Ancient Voices – Take #1
Instead of my usual self-absorbed, ego-driven analysis of my own works, I thought I talk about someone else’s work for a change – Michael Sweeney’s piece Ancient Voices
You can find a recording of Ancient Voices here.
I am currently rehearsing this piece with my Yr.8 band (~27 students. the majority of whom have been learning for approximately 18 months). This will be about the 4th time I have done this piece with a band. I keep coming back to it because as a conductor I find that:
- I think it’s a great piece of music
- It explores sounds, textures and techniques that I don’t find in other works
- It has depth. This means that there is stuff in there to rehearse beyond getting the right note with the right rhythm. It enables me to teach music, not just notes.
As I composer, I like it because it’s a great illustration of what I’ve been banging on about in previous posts and I’ve learnt a lot from studying it.
It turns out that I’ve learnt so much, that it won’t all fit into one post, so I’ll break it up into at least two posts. So, in no particular order, things I have learnt from this piece are:
Easy ways to achieve new tone colors:
Michael writes for what he wants, but provides options in case it’s not possible. In the opening bars trumpets are in straight mutes, flutes double on recorder. Both of these options are easy to do and relatively cheap to accomplish ( a recorder ~$9, a straight mute $16).Both options provide an interesting new tonal color. In marketing speak, it helps create a point of difference .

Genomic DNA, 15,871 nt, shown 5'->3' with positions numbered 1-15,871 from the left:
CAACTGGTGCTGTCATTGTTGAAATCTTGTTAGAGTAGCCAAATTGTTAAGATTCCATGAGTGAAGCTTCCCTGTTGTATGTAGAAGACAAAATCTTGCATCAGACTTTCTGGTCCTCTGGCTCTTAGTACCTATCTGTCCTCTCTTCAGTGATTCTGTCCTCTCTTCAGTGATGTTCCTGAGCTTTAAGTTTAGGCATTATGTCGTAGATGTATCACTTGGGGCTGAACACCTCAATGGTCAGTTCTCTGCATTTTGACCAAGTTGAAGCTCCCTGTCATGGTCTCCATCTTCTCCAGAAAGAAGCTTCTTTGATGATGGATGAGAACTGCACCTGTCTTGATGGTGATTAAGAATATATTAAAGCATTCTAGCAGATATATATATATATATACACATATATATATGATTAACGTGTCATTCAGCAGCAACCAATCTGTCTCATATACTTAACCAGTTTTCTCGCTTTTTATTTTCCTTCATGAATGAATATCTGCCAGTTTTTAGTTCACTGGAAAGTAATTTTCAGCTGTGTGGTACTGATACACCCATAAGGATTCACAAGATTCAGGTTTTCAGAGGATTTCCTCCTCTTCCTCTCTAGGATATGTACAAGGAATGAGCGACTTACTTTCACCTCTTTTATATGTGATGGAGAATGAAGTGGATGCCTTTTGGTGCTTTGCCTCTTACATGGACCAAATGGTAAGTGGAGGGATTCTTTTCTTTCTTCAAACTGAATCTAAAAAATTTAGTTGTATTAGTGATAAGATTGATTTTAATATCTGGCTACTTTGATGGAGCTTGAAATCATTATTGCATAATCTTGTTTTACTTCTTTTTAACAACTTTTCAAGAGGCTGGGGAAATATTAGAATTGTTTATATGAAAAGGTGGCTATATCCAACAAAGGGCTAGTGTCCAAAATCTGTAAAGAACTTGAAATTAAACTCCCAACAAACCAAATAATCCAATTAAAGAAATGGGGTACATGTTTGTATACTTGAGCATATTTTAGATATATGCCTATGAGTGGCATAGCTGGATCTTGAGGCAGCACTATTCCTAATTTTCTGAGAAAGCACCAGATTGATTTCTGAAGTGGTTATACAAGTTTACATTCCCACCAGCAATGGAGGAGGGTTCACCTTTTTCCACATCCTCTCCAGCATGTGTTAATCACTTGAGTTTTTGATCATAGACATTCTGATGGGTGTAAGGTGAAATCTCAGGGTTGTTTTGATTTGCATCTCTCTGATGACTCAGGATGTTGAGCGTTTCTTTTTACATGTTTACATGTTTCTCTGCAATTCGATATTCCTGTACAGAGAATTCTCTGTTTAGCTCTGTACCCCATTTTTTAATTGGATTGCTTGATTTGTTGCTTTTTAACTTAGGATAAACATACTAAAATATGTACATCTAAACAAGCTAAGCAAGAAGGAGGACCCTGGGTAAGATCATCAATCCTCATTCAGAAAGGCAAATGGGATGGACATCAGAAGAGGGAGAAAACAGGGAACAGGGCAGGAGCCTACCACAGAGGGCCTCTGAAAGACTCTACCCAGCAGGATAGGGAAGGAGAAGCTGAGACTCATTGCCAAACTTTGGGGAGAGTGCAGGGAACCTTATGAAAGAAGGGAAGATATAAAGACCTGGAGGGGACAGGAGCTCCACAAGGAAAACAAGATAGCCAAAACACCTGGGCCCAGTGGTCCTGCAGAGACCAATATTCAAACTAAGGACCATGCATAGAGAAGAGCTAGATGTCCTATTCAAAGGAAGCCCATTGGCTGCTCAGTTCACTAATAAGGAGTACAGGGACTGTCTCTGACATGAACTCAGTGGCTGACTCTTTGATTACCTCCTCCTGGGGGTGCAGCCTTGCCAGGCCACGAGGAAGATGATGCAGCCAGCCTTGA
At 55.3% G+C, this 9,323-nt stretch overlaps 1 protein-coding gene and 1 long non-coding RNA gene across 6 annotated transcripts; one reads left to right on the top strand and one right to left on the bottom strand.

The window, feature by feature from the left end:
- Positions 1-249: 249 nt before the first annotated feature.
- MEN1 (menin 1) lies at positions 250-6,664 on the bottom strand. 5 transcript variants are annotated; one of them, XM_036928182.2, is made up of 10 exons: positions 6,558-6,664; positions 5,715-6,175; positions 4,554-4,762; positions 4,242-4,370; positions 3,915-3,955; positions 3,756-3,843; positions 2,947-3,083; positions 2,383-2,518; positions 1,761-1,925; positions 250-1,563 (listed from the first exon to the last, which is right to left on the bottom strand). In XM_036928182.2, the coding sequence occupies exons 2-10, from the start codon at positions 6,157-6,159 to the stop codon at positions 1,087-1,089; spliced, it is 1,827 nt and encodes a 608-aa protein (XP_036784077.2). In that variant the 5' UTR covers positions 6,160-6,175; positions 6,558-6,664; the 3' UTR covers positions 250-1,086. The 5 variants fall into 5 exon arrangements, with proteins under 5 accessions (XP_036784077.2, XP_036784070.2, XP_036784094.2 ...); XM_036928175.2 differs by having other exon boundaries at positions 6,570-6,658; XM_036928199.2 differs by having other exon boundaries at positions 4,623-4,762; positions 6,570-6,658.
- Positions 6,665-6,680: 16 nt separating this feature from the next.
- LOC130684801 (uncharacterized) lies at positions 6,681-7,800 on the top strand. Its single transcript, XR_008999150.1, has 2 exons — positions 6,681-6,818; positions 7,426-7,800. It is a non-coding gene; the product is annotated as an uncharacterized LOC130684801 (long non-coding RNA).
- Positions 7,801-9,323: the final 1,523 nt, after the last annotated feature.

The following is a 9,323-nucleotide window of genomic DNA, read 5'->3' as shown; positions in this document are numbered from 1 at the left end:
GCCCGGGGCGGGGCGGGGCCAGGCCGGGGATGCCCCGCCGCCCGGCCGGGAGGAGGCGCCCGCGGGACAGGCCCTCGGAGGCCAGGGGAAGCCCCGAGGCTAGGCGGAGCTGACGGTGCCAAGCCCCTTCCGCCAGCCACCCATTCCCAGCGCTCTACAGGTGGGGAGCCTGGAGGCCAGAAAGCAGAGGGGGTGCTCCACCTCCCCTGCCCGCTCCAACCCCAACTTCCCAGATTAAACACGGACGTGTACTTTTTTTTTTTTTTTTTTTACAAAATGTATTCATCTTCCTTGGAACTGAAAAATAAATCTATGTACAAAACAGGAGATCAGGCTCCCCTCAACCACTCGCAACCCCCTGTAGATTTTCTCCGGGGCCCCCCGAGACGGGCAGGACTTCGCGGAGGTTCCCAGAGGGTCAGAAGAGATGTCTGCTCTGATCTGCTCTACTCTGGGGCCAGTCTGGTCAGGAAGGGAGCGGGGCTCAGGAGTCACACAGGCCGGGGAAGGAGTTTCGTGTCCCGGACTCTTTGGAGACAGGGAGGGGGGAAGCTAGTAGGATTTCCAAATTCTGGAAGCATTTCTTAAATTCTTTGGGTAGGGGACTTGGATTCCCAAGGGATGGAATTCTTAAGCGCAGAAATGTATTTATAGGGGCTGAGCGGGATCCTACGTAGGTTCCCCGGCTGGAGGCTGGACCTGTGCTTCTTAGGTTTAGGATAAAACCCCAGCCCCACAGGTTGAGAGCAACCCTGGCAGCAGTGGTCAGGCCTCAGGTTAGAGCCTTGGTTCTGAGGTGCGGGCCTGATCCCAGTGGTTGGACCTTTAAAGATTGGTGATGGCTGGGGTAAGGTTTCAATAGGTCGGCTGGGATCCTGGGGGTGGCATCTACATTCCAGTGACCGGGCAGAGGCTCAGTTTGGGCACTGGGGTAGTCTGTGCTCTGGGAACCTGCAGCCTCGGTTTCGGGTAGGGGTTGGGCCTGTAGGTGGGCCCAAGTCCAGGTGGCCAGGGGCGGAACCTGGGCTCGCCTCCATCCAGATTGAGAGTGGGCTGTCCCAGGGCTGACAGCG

Imaginative Percussion Writing:
Look at the percussion in the first 4 bars:
- a bass drum roll
- hit rim of BD
- hit center of head (as opposed to normal spot…how does this sound different, do you as a composer know? If not, you can’t use a color you don’t know or can’t imagine!)
- snares off (as opposed to on)
- stick on dome of cymbal
- soft mallets on a cymbal roll
- wind chimes
- medium/low tom
Notice that none of these (expect perhaps the roll) are hard. Hitting the centre of the bass drum head, or the dome of the cymbal is no harder than hitting it anywhere else. It does require the percussionist to read the instruction, think about what they are doing, and actively consider the tone color they are producing. Hey, maybe percussion is a serious instrument. Maybe, just maybe we shouldn’t just get any old person to “fill in” on percussion if they forget their clarinet one week. After all, we expect/demand the woodwind and brass players to engage seriously with their part and we never get one of the percussion players to just “fill in” on clarinet. On clarinet it matters whether it’s an F or F#, even for beginners, so why shouldn’t in matter where you hit the bass drum or cymbal? (there endeth the rant about taking percussion seriously and demanding more from our percussion players).
Leveraging what students CAN do